Radiometric operations

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fAPAR estimation and atmospheric correction (Gobron et al., 2006)

This procedure, published by Gobron et al. (2006), uses the TOA-reflectances in the BLUE, RED and NIR bands (RaB, RaR, RaN) and combines the atmospheric correction and fAPAR-extraction as follows (the functions Fn and band-specific parameter sets Pni are explained later):

  • BRDF-correction with the RPV-model: First the directional Rai in the three bands i are converted into more standardized hemispherical reflectances ρai via the equation ρai =F1(Rai, θs, Φs, θv, Φv, P1i)which also uses the known angles and the band-specific parameter sets P1i.
  • Atmospheric correction: Next, "rectified" surface reflectances are computed for RED (ρsR) and NIR (ρsN) with the following equations: ρsR = F2RaB, ρaR, P2R) and ρsN = F2NaB, ρaN, P2N), where P2R/N are band-specific parameter sets. The underlying idea is that the radiative state of the atmosphere can be assessed from the reflectance differences between the BLUE and the other bands (the BLUE is indeed very susceptible for atmospheric scattering).
  • Finally fAPAR is estimated from the rectified reflectances and parameter set P3, via fAPAR= F3sR, ρsN, P3).

To define the specific functions Fn and parameter sets Pni, Gobron et al. (2006) coupled three simulation models: 6S links the satellite-registered radiance La with the surface reflectance ρs, the latter is simulated via Gobron's Semi-Discrete canopy reflectance model (SDRM), while the leaf optical properties (one of the SDRM-inputs) are predicted by PROSPECT. All three models require additional information, such as the leaf chlorophyl content (PROSPECT), the LAI (SDRM) and the atmospheric aerosol content (6S). A multitude of "scenario's", i.e. combinations of all these external parameters, is defined in advance. All together they should represent the variability observed in the real world (all vegetation types x atmospheres x viewing conditions ...). The coupled model is then run to compute for each scenario a number of outputs, which also include fAPAR (via the adapted SDRM) and the mentioned intermediate reflectances (BRDF-corrected ρaBaRaN and rectified ρsRsN). The functions Fn and parameter sets Pni are then defined by statistical analysis of the scenario database. De facto, the functions Fn are ratio's of polynomials and the parameter sets Pni contain their coefficients.

Compared to SMAC, the combined approach of Gobron et al. (2006) does not need ancillary information on the distribution of ozone, water vapour and aerosols. But the method is only applicable for sensors such as VGT and MODIS which (in addition to the omni-present RED and NIR) also have a BLUE band. This band lacks for AVHRR, for which another method to derive fAPAR is used (see fAPAR (Weiss et al., 2010)).

Go back to SPOT-VEGETATION or TERRA-MODIS pre-processing.

Land Surface Temperature (LST)

For the determination of the land surface temperature the split window method of Coll & Caselles (1997) is implemented. The brightness temperatures from channel 4 (TIR4) and channel 5 (TIR5) of AVHRR are combined with the surface emissivity (correcting for grey bodies) and the atmospheric water content is taken into account. The surface emissivity is derived from the vegetation cover fraction, in this case derived from the NDVI with the following method.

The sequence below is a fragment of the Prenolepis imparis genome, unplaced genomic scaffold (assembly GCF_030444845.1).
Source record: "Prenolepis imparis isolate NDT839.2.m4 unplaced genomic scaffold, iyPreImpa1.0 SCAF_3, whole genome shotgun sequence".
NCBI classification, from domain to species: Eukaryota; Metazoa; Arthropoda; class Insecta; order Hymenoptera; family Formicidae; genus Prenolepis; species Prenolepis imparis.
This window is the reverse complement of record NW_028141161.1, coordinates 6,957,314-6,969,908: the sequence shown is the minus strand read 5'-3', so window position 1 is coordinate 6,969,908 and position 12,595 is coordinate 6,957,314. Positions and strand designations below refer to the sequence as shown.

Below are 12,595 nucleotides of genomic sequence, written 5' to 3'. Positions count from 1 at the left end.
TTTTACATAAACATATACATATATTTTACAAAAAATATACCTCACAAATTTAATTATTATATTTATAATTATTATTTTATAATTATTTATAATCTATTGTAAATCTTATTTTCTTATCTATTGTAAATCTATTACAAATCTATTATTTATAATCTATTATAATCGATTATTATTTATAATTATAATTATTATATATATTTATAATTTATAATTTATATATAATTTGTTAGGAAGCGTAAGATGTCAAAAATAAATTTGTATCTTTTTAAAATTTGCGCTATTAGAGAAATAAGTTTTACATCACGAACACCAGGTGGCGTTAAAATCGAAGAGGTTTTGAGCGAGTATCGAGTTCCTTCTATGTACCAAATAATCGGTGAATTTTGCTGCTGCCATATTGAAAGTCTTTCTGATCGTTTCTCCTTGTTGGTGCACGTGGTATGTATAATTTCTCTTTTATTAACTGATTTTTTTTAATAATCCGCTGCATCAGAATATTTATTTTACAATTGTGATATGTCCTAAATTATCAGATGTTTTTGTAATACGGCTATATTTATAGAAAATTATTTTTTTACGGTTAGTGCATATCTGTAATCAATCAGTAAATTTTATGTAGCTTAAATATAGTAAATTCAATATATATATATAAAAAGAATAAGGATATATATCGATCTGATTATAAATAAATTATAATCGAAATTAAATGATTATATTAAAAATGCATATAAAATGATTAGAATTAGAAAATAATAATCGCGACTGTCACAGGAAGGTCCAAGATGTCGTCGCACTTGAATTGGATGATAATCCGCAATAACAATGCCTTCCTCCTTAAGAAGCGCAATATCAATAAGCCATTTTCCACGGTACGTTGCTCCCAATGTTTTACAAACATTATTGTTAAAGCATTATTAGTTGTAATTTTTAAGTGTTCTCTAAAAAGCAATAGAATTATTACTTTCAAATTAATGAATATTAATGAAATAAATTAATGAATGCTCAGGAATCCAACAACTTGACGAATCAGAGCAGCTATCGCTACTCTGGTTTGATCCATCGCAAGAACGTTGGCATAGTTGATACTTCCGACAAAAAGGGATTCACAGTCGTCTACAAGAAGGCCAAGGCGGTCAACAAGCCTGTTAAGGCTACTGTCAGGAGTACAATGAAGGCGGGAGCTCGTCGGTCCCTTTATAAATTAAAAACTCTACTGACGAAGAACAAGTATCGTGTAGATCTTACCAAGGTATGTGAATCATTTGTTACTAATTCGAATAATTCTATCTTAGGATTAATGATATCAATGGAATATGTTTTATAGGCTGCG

Method to calculate the vegetation cover fraction:

The vegetation cover fraction (Pv) is calculated using the median of the pixels with the 5% highest NDVI values is NDVI, and the median of the pixels with the 5% lowest NDVI value is NDVIg.



Pv  : Vegetation fraction [-]
NDVI  : Normalized Difference Vegetation Index of the pixel [-]
NDVIg  : maximum Normalized Difference Vegetation Index of a bare soil pixel [-]
NDVIv  : minimum Normalized Difference Vegetation Index of a fully vegetated pixel [-]

The emissivity (ε, -) is calculated according to Valor and Caselles (1996) and Rubio et al. (1997).

\varepsilon =\varepsilon _{v} \cdot P_{v} +\varepsilon _{g} \cdot \left(1-P_{v} \right)+4\cdot \left\langle d\varepsilon \right\rangle \cdot P_{v} \cdot \left(1-P_{v} \right)


 : pixel emmissivity [-]
 : the emmissivity of a fully vegetated pixel [-]
 : the emmissivity of a bare soil pixel [-]
 : the estimated mean error on the values of \varepsilonv and \varepsilong [-]

The difference of emissivity (∆ε) as a function of the vegetation cover fraction (Pv) is calculated as:

\Delta \varepsilon =\left(\Delta \varepsilon _{\left(P_{v} =1\right)} -\Delta \varepsilon _{\left(P_{v} =0\right)} \right)\cdot P_{v} +\Delta \varepsilon _{\left(P_{v} =0\right)} \


\Delta \varepsilon
 : pixel emmissivity difference between channel 4 and 5 [-]
\Delta \varepsilon(PV=1)
 : the difference in emmissivity of a fully vegetated pixel [-]
\Delta \varepsilon(PV=0)
 : the difference in emmissivity of a bare soil pixel respectively [-]

Corrections of the atmospheric influence on the brightness temperature:

\alpha =W^{3} -8\cdot W^{2} +17\cdot W+40\

\beta =150\cdot \left(1-\frac{W}{4.5} \right)\

offset=\alpha \cdot \left(1-\varepsilon \right)-\beta \cdot \Delta \varepsilon \


\alpha, \beta and offset  : corrections for emissivity and water content in the atmosphere [-]
W  : the water content in the atmosphere []

Finally the land surface temperature (LST) is determined according to the split-window principle (Coll and Caselles, 1997).

LST = BT4 + [1.34 + 0.39 . (BT4 - BT5)] . (BT4 - BT5) + 0.56 + offset

BT4, BT5: the brigtness temperatures of channel 4 and 5 [K]

Parameters and their default values

parameter value
\Delta \varepsilon(PV=1)
\Delta \varepsilon(PV=0)

Additional details can be found in Coll and Caselles,1997; Rubio et al., 1997 and Valor and Caselles, 1996.

Go back to NOAA-AVHRR or METOP-AVHRR pre-processing.